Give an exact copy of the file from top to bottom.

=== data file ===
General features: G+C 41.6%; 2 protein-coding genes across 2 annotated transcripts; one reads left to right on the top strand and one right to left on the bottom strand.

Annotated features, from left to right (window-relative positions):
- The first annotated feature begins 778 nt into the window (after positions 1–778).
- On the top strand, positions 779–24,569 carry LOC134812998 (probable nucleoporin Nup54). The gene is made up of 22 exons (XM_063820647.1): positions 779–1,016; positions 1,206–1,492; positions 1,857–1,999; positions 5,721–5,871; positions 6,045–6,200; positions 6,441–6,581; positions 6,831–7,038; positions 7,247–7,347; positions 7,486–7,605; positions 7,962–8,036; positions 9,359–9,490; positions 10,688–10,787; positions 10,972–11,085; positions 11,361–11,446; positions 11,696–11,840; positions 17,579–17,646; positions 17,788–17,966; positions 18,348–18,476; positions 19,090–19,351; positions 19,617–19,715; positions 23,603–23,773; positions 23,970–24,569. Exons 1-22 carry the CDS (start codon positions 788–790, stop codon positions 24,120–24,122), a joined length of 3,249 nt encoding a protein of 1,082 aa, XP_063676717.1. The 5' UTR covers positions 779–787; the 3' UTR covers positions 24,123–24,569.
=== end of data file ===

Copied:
General features: G+C 41.6%; 2 protein-coding genes across 2 annotated transcripts; one reads left to right on the top strand and one right to left on the bottom strand.

Annotated features, from left to right (window-relative positions):
- The first annotated feature begins 778 nt into the window (after positions 1–778).
- On the top strand, positions 779–24,569 carry LOC134812998 (probable nucleoporin Nup54). The gene is made up of 22 exons (XM_063820647.1): positions 779–1,016; positions 1,206–1,492; positions 1,857–1,999; positions 5,721–5,871; positions 6,045–6,200; positions 6,441–6,581; positions 6,831–7,038; positions 7,247–7,347; positions 7,486–7,605; positions 7,962–8,036; positions 9,359–9,490; positions 10,688–10,787; positions 10,972–11,085; positions 11,361–11,446; positions 11,696–11,840; positions 17,579–17,646; positions 17,788–17,966; positions 18,348–18,476; positions 19,090–19,351; positions 19,617–19,715; positions 23,603–23,773; positions 23,970–24,569. Exons 1-22 carry the CDS (start codon positions 788–790, stop codon positions 24,120–24,122), a joined length of 3,249 nt encoding a protein of 1,082 aa, XP_063676717.1. The 5' UTR covers positions 779–787; the 3' UTR covers positions 24,123–24,569.